Salvation Army effort seeking bell-ringers

Published 7:00 pm Sunday, November 14, 2010

It’s hard work.

The hours can stretch on. Temperatures can be icy in the morningand suffocating at lunch. Cold winds chap cheeks, bright sunpenetrates the eyes and the arm wears out at the elbow. All of thiswhile thousands of people constantly come and go.

The job of a Salvation Army bell-ringer can be painful, but itcomes with its own medicine – satisfaction.

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“I’ll be 84 in January, and my legs hurt sometimes when I’mstanding there. But they hurt at home anyway, and at least I’mhelping people while I’m standing out there,” said Wesley Kent, theSalvation Army coordinator for Lincoln County.

For needy families in Lincoln County and its neighboring counties,the Salvation Army’s annual Christmas bell-ringing fundraiser cansoothe pains far greater than tired legs. Families that experiencefires, need help with bills and other emergencies all benefit fromthe organization’s mission of love, and that mission is paid forlargely by the donations crammed into kettles manned by volunteerbell-ringers at the Brookhaven Wal-Mart.

This year, the ringing starts at 8 a.m. on Friday, Nov. 26 – theday after Thanksgiving. Kent said around 80 volunteers are alreadyon the list to pitch in, but more are welcome, whether they beSanta Claus impersonators, Boy Scout groups or just regular, goodpeople wanting to make a difference.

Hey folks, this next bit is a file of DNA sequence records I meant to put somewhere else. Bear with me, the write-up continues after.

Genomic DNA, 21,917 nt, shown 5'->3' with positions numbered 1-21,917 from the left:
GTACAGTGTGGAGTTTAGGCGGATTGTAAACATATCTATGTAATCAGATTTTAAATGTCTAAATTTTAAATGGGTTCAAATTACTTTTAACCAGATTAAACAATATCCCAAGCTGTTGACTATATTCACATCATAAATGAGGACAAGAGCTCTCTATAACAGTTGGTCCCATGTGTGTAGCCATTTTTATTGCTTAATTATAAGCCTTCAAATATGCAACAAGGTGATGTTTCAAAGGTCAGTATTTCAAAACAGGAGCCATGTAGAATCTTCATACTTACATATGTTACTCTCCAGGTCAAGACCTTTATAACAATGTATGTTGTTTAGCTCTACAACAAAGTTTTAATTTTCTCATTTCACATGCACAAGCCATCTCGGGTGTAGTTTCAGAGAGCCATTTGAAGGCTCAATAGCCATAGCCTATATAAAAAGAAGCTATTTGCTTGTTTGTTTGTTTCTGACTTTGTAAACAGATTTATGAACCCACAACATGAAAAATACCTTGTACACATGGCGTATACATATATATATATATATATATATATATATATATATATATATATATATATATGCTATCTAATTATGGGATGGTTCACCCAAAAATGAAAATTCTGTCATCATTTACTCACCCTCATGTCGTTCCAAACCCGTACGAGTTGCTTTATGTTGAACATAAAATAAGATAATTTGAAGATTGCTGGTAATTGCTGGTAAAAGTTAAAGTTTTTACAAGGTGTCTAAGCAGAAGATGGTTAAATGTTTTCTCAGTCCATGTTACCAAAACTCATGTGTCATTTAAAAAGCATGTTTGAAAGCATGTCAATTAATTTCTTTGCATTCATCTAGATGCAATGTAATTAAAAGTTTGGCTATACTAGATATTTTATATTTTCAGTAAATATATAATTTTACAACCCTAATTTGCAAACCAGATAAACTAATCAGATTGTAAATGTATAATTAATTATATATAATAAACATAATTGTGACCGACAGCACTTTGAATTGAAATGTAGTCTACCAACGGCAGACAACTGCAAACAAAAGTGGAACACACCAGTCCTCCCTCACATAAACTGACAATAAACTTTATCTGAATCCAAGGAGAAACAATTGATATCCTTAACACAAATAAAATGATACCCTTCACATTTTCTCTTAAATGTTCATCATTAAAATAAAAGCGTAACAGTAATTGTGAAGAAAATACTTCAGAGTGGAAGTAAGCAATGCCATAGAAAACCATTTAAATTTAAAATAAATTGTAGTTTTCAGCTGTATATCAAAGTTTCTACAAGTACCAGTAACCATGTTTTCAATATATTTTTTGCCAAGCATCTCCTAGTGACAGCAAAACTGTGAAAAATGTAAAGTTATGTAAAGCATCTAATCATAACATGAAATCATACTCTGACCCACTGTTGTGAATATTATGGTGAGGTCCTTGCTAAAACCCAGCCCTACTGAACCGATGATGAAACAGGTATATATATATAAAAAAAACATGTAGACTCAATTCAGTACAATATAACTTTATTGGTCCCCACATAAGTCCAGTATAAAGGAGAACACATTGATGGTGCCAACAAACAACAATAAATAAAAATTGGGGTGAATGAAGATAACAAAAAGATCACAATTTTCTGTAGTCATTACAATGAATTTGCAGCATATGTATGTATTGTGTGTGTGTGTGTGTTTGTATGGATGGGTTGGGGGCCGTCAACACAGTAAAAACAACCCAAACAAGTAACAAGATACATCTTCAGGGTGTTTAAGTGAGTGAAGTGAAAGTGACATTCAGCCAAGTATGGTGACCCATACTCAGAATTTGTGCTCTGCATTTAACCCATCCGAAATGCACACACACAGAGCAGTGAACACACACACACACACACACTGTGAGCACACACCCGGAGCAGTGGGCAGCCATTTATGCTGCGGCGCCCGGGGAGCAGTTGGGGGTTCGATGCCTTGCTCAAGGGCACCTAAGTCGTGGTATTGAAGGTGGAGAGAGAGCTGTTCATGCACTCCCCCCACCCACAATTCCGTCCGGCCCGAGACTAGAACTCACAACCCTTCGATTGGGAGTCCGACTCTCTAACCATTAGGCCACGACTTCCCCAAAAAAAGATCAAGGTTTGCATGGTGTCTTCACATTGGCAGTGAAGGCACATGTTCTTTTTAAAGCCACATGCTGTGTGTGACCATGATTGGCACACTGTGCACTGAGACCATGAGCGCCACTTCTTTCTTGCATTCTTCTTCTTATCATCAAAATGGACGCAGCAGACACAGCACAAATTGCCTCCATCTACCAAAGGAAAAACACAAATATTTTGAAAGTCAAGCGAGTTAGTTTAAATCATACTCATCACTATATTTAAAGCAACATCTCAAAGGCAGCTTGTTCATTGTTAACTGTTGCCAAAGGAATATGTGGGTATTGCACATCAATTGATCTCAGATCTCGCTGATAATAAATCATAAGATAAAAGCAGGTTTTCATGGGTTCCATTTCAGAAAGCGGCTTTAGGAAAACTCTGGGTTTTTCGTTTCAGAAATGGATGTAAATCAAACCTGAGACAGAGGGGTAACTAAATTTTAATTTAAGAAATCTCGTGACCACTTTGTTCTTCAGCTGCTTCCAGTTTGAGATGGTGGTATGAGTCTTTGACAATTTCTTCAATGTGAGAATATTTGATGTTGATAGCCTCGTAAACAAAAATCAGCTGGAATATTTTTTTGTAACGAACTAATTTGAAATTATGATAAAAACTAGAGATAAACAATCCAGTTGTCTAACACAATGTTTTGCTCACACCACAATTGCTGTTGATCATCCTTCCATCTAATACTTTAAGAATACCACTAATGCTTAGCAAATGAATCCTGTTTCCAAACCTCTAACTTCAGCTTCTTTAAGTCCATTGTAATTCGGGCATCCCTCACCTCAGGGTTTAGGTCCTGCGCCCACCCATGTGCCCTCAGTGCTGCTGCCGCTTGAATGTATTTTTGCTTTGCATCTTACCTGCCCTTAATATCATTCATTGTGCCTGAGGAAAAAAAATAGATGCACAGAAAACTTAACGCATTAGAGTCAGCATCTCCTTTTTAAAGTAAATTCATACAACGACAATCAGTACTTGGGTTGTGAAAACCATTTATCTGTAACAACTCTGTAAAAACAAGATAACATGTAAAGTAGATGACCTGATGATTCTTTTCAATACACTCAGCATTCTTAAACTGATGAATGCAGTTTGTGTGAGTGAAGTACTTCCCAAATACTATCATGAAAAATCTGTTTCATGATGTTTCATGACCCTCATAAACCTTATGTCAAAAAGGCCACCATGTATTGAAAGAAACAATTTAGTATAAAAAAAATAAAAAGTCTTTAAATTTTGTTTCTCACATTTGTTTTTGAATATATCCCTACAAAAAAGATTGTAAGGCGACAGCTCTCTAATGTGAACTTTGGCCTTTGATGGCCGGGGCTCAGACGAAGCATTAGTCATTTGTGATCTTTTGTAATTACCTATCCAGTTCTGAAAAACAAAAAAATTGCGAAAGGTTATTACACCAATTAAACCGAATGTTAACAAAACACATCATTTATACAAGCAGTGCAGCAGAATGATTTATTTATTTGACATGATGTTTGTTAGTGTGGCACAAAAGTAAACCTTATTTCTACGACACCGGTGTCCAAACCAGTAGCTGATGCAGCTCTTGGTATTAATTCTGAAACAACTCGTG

“The more we can get, the easier it is on all the ones who areringing,” he said. “We try to work in two-hour shifts, and it takesabout 10 people every day – five at each door. I have people ashigh as 90 years old ringing for me this year, and we also have BoyScouts and Girl Scouts ringing for us.”

Anyone interested in volunteering for the drive can call Kent at601-833-1088.

The area Salvation Army’s mark to hit for 2010 is $80,000, andBrookhaven’s target is $30,000. The goals are similar to lastyear’s, when Brookhaven and the rest of the five-county area felljust shy of hitting the mark, with the city raising about $29,900and the area chapter bringing in about $66,800.

“We think to set a worthy goal and not get up to it is better thansetting a lesser goal and achieving it,” Kent said. “The economy isprobably worse off this year, but the need is greater because ofthat. We should work harder than ever to try to get thisgoal.”

To meet the lofty marks, Loretta Grady, the kettle coordinator forAmite, Lawrence, Lincoln, Pike and Walthall counties, is calling onthe youth.

“That’s one of our main focuses this year,” she said.

To help bring in young volunteers, groups who sign up to swing thebells this year will be allowed to set up tables and distributeinformation about their organization, and those who put in eighthours will be given credit for community service hours for thebenefit of job and school applications. Dance classes, martial artsstudios and Scout groups are welcome to sign up, Grady said.

Hitting the goal is critical for the Salvation Army to take care oflocal needs.

With 86 percent of the money raised spent in the local area,falling short of the goal means falling short on helping families.Since the goal was missed last year, the local chapter’s fundsrecently ran dry, Grady said.

And the people of Brookhaven are a very, very important part of theprocess.

“Brookhaven only has one location, and it really makes the money,”Grady said. “We have four locations, and Brookhaven brings inalmost half of what we get. Brookhaven always pulls through.”